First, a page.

Swallowed objects

Toddlers put everything in their mouths so, it’s important that you know what to do if they swallow something they’re not supposed to.
 
All parents know that a toddler will put anything in their mouths; toys, rocks, even dog treats. If your toddler swallows an object that seems to have gone done without a problem, they will probably be must find once they pass the object in their stool. You should keep an eye on them until that happens and seek medical attention if she starts to vomit, drools, has a fever, coughs, wheezes, or refuses to eat. Chances are, if you don’t see these symptoms right away, your toddler will pass the object within a few days.
 
When a toddler swallows an object that is sharp, they need to be seen by a doctor right away. Objects such as a coin or a stick may have to be removed even if it did seem to go down without a problem. A sharp object could cause damage if it were allowed to pass through the intestines.
If your toddler swallows an object and is choking on it, here’s what to do:
 
Let your toddler cough if she can. Coughing can release the object.
If your child is struggling to breathe, turning blue, or not making sounds, start emergency care (see below) while someone else calls for help. If you are alone, provide emergency care for two minutes, and then stop to call for help.
 
Emergency care for a toddler that is choking:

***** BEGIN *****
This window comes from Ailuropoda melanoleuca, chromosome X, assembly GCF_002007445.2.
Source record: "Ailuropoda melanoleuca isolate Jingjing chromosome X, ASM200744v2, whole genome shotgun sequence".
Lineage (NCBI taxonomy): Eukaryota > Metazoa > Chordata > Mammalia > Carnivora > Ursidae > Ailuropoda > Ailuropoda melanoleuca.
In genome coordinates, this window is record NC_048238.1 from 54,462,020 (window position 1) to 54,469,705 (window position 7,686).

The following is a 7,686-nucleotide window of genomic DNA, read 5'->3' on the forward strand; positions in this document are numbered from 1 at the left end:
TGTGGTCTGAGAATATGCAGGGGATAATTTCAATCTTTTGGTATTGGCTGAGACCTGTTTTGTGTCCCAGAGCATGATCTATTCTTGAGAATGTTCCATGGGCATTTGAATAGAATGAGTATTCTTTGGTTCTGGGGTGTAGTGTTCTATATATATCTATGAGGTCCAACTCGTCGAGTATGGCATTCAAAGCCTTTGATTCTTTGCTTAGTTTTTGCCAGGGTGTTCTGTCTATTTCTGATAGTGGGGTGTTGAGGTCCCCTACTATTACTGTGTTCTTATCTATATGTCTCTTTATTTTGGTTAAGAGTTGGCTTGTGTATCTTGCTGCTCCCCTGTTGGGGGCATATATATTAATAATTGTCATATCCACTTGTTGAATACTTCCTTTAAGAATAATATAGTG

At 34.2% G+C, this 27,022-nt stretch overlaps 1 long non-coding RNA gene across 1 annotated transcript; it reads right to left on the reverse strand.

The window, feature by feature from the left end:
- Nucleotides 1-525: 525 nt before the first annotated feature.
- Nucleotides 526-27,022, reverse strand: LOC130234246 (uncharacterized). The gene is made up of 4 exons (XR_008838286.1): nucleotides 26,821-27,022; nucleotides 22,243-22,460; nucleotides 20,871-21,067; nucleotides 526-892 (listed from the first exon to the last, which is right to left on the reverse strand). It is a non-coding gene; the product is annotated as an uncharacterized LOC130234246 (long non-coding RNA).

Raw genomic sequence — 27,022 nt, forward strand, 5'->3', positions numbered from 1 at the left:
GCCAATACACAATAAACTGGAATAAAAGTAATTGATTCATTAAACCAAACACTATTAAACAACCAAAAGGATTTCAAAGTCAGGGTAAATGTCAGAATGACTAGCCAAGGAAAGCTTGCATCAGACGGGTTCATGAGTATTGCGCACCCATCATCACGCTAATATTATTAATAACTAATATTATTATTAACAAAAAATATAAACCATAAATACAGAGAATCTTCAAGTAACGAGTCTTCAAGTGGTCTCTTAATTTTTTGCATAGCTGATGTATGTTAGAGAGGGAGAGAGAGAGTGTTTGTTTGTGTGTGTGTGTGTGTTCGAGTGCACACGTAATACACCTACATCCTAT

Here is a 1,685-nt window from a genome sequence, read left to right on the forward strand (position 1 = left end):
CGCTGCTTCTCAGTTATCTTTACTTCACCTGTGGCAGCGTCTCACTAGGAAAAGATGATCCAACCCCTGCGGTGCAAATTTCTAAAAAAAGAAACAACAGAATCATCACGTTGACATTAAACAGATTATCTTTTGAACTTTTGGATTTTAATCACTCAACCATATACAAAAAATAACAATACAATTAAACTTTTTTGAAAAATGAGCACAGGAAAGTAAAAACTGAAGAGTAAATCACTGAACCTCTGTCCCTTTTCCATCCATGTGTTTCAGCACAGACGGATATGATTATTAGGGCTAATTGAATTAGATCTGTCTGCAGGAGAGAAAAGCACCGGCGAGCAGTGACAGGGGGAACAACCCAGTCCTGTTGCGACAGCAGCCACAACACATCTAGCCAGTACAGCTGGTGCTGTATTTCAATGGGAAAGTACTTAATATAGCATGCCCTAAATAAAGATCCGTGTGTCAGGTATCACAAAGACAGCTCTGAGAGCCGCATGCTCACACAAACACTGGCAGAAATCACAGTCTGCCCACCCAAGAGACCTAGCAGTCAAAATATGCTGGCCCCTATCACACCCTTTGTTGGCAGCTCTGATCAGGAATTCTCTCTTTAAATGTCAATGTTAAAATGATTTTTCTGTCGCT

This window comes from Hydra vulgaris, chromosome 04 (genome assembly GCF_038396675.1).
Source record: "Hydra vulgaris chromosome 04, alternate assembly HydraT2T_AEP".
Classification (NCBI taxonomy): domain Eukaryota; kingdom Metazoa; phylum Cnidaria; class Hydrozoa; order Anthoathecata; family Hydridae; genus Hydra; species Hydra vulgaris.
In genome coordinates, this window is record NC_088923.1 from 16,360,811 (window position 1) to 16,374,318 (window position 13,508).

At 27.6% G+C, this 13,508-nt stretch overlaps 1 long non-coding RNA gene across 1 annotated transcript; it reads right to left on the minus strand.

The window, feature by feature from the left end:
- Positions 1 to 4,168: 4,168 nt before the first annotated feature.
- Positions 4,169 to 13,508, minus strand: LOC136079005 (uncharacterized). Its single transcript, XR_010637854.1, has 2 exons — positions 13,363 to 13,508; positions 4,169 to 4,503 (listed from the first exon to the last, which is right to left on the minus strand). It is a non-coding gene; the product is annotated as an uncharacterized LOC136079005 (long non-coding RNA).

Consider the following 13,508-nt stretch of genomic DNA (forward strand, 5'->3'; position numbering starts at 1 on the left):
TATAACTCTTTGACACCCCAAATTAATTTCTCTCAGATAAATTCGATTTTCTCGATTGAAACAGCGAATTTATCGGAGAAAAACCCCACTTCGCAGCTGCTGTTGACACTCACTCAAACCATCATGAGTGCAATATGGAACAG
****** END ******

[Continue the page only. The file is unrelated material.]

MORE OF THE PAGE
Step 1 – Stand or kneel behind your child with one arm across the chest. Lean your child forward and with the heel of your hand, strike your child firmly between the shoulder blades. Repeat for a total of five times.
 
Step 2 – Wraps your arms around her waist and make a fist with one hand. Place the other hand over the fist. Place the fist above the navel and under the breastbone. Pull upward giving five thrusts to the abdomen.
 
Step 3 – If the first two steps do not dislodge the object, continue to alternate the back blows and the abdominal thrusts.
 
Step 4 – If the above steps do not dislodge the object, your child may pass out. If so, place her on her back and place the heel of your hand on the sternum or breastbone in the center of the chest. Interlock the fingers of the other hand on top of the first hand and lock your elbows. Compress the chest down several centimeters (about 1/3 the depth of the chest). Release the pressure and allow the chest to return to its former position. Repeat this action thirty (30) times.
Step 5 – Next, look into your child’s mouth to see if you can spot a foreign object. If so, remove the object.
 
Step 6 – If your child is still not breathing, tilt her head back and lift up on her chin to open her airway as much as possible. Listen for breath sounds by placing your ear above her mouth. Look at her chest to see if it is rising. If not, pinch the nose and place your mouth completely over her mouth and force air into her lungs until you see her chest rise. Do two breaths and then wait for the air to leave her lungs.
 
Step 7 – If your child’s chest does not go back to its former position, the air is not coming back out. Give 20 more compressions to her chest (step 4) and two breaths (step 6). Stop to look for the object in her mouth and throat periodically (step 5). Continue this cycle until your child is breathing or emergency workers arrive to take over.
eSolution: Sheology
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